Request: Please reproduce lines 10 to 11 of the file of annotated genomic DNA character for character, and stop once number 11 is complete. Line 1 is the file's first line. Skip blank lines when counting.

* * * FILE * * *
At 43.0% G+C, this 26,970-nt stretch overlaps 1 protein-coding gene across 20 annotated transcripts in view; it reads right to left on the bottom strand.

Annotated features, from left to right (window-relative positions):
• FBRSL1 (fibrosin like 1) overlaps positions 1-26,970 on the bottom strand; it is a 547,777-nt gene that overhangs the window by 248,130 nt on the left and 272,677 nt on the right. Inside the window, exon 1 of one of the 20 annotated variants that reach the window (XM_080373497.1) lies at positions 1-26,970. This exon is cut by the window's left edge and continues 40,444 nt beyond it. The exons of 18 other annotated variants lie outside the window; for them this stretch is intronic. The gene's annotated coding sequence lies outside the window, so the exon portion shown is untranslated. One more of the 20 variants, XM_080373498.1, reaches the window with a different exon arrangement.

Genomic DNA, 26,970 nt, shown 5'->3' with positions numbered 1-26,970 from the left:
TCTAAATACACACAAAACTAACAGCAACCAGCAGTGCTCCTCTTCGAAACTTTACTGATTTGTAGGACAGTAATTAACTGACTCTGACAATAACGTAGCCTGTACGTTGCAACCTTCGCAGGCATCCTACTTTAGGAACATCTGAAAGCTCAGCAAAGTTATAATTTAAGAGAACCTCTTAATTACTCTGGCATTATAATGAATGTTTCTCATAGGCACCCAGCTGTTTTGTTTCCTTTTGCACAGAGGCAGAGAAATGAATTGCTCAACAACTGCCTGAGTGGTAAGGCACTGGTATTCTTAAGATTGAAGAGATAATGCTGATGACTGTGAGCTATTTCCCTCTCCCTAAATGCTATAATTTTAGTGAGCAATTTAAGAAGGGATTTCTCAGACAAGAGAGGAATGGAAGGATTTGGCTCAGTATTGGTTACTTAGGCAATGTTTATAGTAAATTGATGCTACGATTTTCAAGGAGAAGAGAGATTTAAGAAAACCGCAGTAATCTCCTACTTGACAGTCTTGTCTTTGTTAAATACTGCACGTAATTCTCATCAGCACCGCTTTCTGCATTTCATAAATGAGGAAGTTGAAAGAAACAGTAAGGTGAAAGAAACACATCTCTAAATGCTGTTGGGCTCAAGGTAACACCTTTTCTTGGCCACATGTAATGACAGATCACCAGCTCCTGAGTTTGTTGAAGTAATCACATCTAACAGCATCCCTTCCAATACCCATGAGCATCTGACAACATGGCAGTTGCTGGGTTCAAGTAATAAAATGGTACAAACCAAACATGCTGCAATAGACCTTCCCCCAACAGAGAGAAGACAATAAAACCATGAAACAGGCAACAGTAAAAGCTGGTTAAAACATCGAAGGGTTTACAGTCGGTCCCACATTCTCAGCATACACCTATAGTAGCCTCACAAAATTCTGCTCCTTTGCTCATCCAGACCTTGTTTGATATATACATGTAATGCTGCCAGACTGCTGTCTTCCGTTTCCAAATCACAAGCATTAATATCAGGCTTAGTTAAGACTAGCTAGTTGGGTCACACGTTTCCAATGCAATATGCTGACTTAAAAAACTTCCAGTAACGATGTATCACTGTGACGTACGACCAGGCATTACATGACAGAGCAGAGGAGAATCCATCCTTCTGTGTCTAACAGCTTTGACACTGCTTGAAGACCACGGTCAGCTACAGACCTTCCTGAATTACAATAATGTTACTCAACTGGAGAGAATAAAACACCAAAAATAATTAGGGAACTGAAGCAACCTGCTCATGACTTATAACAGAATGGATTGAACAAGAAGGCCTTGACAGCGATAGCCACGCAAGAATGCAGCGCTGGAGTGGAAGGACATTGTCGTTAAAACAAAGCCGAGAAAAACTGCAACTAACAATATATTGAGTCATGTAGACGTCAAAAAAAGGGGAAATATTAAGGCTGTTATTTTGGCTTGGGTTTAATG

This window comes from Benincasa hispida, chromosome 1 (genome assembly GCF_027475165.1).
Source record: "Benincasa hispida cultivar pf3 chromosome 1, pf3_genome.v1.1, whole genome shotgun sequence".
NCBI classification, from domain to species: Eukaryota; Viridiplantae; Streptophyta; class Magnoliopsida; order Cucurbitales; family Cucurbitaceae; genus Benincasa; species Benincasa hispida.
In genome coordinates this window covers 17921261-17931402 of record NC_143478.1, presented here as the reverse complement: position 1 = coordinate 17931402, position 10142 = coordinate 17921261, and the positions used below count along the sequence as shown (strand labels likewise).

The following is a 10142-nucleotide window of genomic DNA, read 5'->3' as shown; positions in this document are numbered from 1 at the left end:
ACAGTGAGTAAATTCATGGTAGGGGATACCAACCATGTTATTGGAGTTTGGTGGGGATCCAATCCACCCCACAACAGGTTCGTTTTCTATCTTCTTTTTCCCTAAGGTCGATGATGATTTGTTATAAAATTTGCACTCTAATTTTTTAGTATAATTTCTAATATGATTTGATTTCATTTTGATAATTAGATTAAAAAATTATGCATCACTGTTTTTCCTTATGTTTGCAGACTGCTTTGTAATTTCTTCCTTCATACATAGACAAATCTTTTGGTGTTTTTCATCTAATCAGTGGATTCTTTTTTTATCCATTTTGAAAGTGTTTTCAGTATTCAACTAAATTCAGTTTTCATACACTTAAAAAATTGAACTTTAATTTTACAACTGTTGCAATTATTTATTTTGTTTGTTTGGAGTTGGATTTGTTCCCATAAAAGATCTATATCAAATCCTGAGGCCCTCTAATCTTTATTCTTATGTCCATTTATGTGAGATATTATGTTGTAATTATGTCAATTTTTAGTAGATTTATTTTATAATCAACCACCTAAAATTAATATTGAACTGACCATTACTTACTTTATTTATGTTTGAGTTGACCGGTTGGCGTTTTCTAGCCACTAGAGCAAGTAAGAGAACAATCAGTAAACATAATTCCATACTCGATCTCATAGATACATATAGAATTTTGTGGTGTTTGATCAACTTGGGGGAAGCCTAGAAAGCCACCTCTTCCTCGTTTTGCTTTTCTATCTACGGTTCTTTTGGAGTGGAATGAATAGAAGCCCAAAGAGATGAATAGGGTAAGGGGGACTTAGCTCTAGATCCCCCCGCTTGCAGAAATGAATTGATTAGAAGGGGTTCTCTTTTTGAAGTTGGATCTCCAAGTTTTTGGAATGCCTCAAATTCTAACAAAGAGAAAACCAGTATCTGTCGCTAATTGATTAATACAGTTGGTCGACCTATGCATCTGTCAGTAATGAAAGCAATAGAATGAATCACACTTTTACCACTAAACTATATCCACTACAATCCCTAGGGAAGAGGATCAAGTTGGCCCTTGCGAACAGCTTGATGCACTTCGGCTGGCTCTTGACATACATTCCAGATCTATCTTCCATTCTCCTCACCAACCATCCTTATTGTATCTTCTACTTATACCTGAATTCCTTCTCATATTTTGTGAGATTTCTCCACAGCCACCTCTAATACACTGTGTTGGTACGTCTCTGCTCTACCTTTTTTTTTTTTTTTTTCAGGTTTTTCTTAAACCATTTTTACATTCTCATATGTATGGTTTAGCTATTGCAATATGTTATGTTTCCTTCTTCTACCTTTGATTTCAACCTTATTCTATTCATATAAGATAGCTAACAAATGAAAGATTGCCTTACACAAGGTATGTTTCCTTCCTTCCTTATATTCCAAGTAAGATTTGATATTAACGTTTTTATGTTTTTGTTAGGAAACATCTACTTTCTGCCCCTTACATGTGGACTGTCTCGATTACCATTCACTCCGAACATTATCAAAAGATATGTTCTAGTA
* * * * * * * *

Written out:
The following is a 10142-nucleotide window of genomic DNA, read 5'->3' as shown; positions in this document are numbered from 1 at the left end:
ACAGTGAGTAAATTCATGGTAGGGGATACCAACCATGTTATTGGAGTTTGGTGGGGATCCAATCCACCCCACAACAGGTTCGTTTTCTATCTTCTTTTTCCCTAAGGTCGATGATGATTTGTTATAAAATTTGCACTCTAATTTTTTAGTATAATTTCTAATATGATTTGATTTCATTTTGATAATTAGATTAAAAAATTATGCATCACTGTTTTTCCTTATGTTTGCAGACTGCTTTGTAATTTCTTCCTTCATACATAGACAAATCTTTTGGTGTTTTTCATCTAATCAGTGGATTCTTTTTTTATCCATTTTGAAAGTGTTTTCAGTATTCAACTAAATTCAGTTTTCATACACTTAAAAAATTGAACTTTAATTTTACAACTGTTGCAATTATTTATTTTGTTTGTTTGGAGTTGGATTTGTTCCCATAAAAGATCTATATCAAATCCTGAGGCCCTCTAATCTTTATTCTTATGTCCATTTATGTGAGATATTATGTTGTAATTATGTCAATTTTTAGTAGATTTATTTTATAATCAACCACCTAAAATTAATATTGAACTGACCATTACTTACTTTATTTATGTTTGAGTTGACCGGTTGGCGTTTTCTAGCCACTAGAGCAAGTAAGAGAACAATCAGTAAACATAATTCCATACTCGATCTCATAGATACATATAGAATTTTGTGGTGTTTGATCAACTTGGGGGAAGCCTAGAAAGCCACCTCTTCCTCGTTTTGCTTTTCTATCTACGGTTCTTTTGGAGTGGAATGAATAGAAGCCCAAAGAGATGAATAGGGTAAGGGGGACTTAGCTCTAGATCCCCCCGCTTGCAGAAATGAATTGATTAGAAGGGGTTCTCTTTTTGAAGTTGGATCTCCAAGTTTTTGGAATGCCTCAAATTCTAACAAAGAGAAAACCAGTATCTGTCGCTAATTGATTAATACAGTTGGTCGACCTATGCATCTGTCAGTAATGAAAGCAATAGAATGAATCACACTTTTACCACTAAACTATATCCACTACAATCCCTAGGGAAGAGGATCAAGTTGGCCCTTGCGAACAGCTTGATGCACTTCGGCTGGCTCTTGACATACATTCCAGATCTATCTTCCATTCTCCTCACCAACCATCCTTATTGTATCTTCTACTTATACCTGAATTCCTTCTCATATTTTGTGAGATTTCTCCACAGCCACCTCTAATACACTGTGTTGGTACGTCTCTGCTCTACCTTTTTTTTTTTTTTTTTCAGGTTTTTCTTAAACCATTTTTACATTCTCATATGTATGGTTTAGCTATTGCAATATGTTATGTTTCCTTCTTCTACCTTTGATTTCAACCTTATTCTATTCATATAAGATAGCTAACAAATGAAAGATTGCCTTACACAAGGTATGTTTCCTTCCTTCCTTATATTCCAAGTAAGATTTGATATTAACGTTTTTATGTTTTTGTTAGGAAACATCTACTTTCTGCCCCTTACATGTGGACTGTCTCGATTACCATTCACTCCGAACATTATCAAAAGATATGTTCTAGTA